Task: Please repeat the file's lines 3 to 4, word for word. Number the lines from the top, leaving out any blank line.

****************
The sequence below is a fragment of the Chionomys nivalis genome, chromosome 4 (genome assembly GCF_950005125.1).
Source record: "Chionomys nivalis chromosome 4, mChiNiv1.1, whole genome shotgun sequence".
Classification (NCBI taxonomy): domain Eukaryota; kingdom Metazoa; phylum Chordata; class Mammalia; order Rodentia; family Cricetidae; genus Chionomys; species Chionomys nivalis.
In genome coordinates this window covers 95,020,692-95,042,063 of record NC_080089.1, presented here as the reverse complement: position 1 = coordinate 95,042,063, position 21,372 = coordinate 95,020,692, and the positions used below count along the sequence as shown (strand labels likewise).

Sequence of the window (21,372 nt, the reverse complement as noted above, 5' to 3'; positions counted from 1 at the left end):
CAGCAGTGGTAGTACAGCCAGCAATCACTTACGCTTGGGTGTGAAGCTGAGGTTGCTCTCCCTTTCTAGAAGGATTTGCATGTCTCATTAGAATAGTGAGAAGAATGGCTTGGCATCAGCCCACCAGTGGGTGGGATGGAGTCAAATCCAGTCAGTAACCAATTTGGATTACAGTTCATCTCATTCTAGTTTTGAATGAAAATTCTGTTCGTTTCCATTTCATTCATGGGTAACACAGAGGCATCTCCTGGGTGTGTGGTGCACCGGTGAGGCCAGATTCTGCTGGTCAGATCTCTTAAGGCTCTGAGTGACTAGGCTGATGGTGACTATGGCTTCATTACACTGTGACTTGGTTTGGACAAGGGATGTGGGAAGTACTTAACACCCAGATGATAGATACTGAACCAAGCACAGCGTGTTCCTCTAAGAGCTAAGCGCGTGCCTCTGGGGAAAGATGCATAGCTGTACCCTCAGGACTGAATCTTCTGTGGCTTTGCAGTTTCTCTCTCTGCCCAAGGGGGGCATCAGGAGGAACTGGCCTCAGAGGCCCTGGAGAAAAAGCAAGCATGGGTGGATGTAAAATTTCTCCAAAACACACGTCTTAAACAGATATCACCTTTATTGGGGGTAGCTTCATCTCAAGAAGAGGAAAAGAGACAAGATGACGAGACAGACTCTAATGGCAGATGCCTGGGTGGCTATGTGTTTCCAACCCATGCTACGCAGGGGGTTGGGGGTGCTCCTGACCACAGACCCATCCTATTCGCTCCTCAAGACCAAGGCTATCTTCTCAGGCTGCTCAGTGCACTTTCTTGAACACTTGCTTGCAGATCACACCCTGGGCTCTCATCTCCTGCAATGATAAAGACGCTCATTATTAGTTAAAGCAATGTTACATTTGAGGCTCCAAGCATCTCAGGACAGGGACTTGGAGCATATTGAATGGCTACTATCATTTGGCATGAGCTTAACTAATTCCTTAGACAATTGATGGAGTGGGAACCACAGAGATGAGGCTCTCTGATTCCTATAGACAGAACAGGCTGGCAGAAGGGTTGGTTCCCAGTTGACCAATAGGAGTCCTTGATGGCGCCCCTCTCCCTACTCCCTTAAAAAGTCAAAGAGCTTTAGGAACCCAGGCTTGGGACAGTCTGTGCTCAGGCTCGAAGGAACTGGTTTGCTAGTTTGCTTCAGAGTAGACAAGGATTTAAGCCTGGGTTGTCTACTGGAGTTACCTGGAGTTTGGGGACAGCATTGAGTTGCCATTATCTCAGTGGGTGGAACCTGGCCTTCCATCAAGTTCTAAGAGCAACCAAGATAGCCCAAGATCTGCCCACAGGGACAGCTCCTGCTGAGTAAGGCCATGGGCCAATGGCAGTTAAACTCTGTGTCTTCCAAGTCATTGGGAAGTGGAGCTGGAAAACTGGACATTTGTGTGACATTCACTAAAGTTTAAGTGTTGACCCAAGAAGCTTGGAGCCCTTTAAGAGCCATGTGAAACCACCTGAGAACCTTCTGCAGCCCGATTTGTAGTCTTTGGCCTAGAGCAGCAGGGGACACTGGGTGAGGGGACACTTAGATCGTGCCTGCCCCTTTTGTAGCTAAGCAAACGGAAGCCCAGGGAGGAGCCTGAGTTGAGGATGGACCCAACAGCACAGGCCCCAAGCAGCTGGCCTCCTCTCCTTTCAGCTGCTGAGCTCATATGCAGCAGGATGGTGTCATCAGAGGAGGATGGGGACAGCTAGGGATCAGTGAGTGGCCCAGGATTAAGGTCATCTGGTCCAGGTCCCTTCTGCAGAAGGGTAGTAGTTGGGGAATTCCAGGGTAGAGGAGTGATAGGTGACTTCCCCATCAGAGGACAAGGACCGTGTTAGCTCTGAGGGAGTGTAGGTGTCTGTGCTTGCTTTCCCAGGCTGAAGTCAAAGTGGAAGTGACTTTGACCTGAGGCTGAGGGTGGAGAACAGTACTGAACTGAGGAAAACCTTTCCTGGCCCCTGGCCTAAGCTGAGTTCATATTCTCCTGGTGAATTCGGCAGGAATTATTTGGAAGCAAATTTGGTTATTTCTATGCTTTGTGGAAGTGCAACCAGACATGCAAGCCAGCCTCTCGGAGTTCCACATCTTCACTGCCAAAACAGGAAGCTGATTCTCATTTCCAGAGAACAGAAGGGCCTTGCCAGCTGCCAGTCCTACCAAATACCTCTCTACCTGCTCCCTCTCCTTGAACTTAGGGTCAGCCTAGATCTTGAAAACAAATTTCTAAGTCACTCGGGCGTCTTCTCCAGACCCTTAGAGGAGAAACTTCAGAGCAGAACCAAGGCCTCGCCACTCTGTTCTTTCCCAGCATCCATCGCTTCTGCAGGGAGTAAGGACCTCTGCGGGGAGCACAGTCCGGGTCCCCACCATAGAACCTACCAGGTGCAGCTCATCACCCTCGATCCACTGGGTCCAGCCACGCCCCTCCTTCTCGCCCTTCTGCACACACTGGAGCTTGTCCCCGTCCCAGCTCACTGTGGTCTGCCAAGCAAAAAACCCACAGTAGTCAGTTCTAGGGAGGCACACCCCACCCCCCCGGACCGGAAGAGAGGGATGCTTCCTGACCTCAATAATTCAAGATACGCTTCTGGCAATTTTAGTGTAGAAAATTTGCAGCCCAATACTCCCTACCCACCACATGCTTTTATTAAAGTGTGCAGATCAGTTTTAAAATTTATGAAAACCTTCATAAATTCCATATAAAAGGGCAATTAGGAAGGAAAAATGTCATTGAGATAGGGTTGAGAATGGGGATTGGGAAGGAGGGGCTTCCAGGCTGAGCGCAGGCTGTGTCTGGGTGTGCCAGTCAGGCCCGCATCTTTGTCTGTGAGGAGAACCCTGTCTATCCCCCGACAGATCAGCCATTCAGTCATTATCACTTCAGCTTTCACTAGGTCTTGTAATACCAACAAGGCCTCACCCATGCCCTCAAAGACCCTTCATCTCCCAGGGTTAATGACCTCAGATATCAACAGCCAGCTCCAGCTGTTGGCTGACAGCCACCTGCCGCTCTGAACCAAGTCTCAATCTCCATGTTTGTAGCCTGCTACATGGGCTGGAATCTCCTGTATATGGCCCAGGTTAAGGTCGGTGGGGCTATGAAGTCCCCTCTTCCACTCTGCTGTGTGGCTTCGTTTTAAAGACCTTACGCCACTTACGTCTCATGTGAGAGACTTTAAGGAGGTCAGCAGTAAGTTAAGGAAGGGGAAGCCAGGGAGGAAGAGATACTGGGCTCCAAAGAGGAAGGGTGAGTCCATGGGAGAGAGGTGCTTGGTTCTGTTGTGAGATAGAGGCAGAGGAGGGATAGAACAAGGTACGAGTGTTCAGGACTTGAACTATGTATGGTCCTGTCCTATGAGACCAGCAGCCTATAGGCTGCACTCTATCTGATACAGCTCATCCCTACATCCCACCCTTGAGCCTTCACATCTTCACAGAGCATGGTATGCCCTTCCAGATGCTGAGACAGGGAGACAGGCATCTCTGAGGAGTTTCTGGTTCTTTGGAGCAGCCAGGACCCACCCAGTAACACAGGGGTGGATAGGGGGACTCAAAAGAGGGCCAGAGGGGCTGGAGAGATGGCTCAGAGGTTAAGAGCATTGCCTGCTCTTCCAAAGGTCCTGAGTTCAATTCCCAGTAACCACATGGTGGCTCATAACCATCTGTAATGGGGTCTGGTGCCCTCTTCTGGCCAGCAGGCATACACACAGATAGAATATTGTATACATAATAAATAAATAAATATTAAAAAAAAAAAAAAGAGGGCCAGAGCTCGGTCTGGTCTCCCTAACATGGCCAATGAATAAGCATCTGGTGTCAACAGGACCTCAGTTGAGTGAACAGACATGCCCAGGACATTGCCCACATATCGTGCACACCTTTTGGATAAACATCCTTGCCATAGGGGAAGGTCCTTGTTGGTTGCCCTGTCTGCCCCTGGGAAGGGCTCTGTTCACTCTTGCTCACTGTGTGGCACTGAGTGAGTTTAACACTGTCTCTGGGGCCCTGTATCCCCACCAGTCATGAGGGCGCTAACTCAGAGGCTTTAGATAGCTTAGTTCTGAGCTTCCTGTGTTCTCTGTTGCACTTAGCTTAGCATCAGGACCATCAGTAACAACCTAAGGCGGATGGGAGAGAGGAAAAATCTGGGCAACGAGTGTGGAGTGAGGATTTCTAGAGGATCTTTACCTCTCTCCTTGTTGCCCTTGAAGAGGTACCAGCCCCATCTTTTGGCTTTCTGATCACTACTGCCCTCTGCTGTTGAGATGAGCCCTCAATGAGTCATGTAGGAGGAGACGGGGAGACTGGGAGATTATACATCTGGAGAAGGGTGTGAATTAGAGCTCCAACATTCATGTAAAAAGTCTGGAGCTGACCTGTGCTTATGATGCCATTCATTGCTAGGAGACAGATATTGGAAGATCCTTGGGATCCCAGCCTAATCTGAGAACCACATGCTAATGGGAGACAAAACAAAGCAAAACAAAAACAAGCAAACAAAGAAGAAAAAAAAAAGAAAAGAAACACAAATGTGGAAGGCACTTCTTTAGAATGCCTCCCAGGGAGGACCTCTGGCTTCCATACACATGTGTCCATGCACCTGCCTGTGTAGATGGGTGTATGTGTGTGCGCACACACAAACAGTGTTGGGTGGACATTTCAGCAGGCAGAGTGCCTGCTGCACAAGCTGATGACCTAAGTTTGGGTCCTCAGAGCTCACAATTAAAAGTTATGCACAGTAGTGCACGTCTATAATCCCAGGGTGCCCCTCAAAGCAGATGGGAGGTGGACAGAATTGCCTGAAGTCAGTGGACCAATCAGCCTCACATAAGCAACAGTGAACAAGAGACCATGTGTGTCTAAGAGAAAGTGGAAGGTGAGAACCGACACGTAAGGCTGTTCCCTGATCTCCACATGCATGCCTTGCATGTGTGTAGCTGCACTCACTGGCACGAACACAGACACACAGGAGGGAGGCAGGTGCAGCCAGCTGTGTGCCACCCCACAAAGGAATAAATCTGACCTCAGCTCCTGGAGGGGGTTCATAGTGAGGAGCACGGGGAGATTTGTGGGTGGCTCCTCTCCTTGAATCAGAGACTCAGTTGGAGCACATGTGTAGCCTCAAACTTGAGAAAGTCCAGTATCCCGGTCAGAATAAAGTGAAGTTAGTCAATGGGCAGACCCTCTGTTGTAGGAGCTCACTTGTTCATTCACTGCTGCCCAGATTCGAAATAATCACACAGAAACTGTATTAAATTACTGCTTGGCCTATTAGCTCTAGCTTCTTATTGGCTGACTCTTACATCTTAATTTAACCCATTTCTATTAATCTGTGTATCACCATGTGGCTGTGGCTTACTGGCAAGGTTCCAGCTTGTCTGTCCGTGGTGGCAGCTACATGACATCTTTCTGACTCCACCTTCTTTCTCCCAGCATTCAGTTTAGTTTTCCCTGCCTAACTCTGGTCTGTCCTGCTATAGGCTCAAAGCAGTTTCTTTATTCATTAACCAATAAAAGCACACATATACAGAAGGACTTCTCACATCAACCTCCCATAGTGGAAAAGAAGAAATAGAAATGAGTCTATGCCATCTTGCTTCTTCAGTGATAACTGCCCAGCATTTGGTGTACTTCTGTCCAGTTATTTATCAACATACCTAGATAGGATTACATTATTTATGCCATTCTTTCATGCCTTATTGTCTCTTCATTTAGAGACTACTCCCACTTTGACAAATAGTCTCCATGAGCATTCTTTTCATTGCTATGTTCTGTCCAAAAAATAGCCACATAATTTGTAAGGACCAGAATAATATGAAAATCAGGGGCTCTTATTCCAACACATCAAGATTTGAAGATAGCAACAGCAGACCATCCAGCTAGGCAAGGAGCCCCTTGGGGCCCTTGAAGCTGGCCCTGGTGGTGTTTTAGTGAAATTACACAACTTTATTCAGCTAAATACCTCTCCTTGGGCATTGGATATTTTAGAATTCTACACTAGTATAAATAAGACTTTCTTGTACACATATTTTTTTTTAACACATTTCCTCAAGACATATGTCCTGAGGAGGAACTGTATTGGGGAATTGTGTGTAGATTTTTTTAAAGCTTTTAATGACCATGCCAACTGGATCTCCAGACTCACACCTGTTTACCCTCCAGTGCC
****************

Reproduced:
Classification (NCBI taxonomy): domain Eukaryota; kingdom Metazoa; phylum Chordata; class Mammalia; order Rodentia; family Cricetidae; genus Chionomys; species Chionomys nivalis.
In genome coordinates this window covers 95,020,692-95,042,063 of record NC_080089.1, presented here as the reverse complement: position 1 = coordinate 95,042,063, position 21,372 = coordinate 95,020,692, and the positions used below count along the sequence as shown (strand labels likewise).